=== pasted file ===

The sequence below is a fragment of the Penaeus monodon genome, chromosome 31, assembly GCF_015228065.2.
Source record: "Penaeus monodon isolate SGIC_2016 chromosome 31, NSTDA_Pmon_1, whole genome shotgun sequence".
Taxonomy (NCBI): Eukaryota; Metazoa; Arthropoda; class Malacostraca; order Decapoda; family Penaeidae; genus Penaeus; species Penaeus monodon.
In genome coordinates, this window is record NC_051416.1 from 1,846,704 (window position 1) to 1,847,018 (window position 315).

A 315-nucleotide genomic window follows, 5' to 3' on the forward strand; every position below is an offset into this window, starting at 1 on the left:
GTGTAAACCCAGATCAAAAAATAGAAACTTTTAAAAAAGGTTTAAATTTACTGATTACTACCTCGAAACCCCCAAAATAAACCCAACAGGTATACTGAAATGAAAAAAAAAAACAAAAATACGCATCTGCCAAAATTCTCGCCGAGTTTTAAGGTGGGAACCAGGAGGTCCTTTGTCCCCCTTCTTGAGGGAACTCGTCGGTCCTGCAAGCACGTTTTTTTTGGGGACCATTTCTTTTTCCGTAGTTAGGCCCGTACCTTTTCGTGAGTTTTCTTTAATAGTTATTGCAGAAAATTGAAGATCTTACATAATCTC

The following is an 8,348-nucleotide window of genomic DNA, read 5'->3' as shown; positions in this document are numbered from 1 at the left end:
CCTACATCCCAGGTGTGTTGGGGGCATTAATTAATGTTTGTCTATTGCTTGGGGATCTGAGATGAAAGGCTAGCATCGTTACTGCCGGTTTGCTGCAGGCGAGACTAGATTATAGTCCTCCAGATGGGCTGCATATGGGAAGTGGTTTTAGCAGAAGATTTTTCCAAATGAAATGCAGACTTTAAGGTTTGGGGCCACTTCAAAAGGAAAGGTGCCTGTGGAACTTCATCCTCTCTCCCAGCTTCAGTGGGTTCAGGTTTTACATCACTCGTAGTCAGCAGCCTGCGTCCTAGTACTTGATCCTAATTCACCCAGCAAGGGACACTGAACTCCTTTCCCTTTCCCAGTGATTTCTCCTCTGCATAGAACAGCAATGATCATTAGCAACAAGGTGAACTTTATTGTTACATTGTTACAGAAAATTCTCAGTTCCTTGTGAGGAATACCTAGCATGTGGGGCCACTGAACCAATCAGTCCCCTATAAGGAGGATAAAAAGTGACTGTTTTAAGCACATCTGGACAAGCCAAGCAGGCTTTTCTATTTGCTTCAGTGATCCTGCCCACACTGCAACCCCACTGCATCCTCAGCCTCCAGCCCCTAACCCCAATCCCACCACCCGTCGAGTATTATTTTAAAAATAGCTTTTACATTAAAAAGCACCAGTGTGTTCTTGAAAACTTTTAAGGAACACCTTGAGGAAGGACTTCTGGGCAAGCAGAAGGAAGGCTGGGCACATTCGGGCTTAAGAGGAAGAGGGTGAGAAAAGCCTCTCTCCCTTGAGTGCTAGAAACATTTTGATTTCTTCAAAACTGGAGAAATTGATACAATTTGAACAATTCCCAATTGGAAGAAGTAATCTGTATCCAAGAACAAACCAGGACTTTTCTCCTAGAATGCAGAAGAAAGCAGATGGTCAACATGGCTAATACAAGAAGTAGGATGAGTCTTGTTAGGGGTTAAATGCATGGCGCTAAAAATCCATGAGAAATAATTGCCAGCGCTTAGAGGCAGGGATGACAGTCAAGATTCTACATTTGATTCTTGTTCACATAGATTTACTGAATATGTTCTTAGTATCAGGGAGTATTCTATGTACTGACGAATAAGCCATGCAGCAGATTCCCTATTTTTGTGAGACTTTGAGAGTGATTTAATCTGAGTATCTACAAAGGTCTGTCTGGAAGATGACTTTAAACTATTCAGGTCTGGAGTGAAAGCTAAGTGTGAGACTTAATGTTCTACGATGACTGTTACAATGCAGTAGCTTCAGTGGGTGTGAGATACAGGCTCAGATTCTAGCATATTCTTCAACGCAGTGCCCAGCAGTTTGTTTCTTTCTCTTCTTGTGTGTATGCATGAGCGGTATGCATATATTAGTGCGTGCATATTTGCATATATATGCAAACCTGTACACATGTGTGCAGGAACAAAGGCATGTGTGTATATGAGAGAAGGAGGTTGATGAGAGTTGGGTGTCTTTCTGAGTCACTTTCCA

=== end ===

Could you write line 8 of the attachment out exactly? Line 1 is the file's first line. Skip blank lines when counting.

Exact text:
CCTACATCCCAGGTGTGTTGGGGGCATTAATTAATGTTTGTCTATTGCTTGGGGATCTGAGATGAAAGGCTAGCATCGTTACTGCCGGTTTGCTGCAGGCGAGACTAGATTATAGTCCTCCAGATGGGCTGCATATGGGAAGTGGTTTTAGCAGAAGATTTTTCCAAATGAAATGCAGACTTTAAGGTTTGGGGCCACTTCAAAAGGAAAGGTGCCTGTGGAACTTCATCCTCTCTCCCAGCTTCAGTGGGTTCAGGTTTTACATCACTCGTAGTCAGCAGCCTGCGTCCTAGTACTTGATCCTAATTCACCCAGCAAGGGACACTGAACTCCTTTCCCTTTCCCAGTGATTTCTCCTCTGCATAGAACAGCAATGATCATTAGCAACAAGGTGAACTTTATTGTTACATTGTTACAGAAAATTCTCAGTTCCTTGTGAGGAATACCTAGCATGTGGGGCCACTGAACCAATCAGTCCCCTATAAGGAGGATAAAAAGTGACTGTTTTAAGCACATCTGGACAAGCCAAGCAGGCTTTTCTATTTGCTTCAGTGATCCTGCCCACACTGCAACCCCACTGCATCCTCAGCCTCCAGCCCCTAACCCCAATCCCACCACCCGTCGAGTATTATTTTAAAAATAGCTTTTACATTAAAAAGCACCAGTGTGTTCTTGAAAACTTTTAAGGAACACCTTGAGGAAGGACTTCTGGGCAAGCAGAAGGAAGGCTGGGCACATTCGGGCTTAAGAGGAAGAGGGTGAGAAAAGCCTCTCTCCCTTGAGTGCTAGAAACATTTTGATTTCTTCAAAACTGGAGAAATTGATACAATTTGAACAATTCCCAATTGGAAGAAGTAATCTGTATCCAAGAACAAACCAGGACTTTTCTCCTAGAATGCAGAAGAAAGCAGATGGTCAACATGGCTAATACAAGAAGTAGGATGAGTCTTGTTAGGGGTTAAATGCATGGCGCTAAAAATCCATGAGAAATAATTGCCAGCGCTTAGAGGCAGGGATGACAGTCAAGATTCTACATTTGATTCTTGTTCACATAGATTTACTGAATATGTTCTTAGTATCAGGGAGTATTCTATGTACTGACGAATAAGCCATGCAGCAGATTCCCTATTTTTGTGAGACTTTGAGAGTGATTTAATCTGAGTATCTACAAAGGTCTGTCTGGAAGATGACTTTAAACTATTCAGGTCTGGAGTGAAAGCTAAGTGTGAGACTTAATGTTCTACGATGACTGTTACAATGCAGTAGCTTCAGTGGGTGTGAGATACAGGCTCAGATTCTAGCATATTCTTCAACGCAGTGCCCAGCAGTTTGTTTCTTTCTCTTCTTGTGTGTATGCATGAGCGGTATGCATATATTAGTGCGTGCATATTTGCATATATATGCAAACCTGTACACATGTGTGCAGGAACAAAGGCATGTGTGTATATGAGAGAAGGAGGTTGATGAGAGTTGGGTGTCTTTCTGAGTCACTTTCCA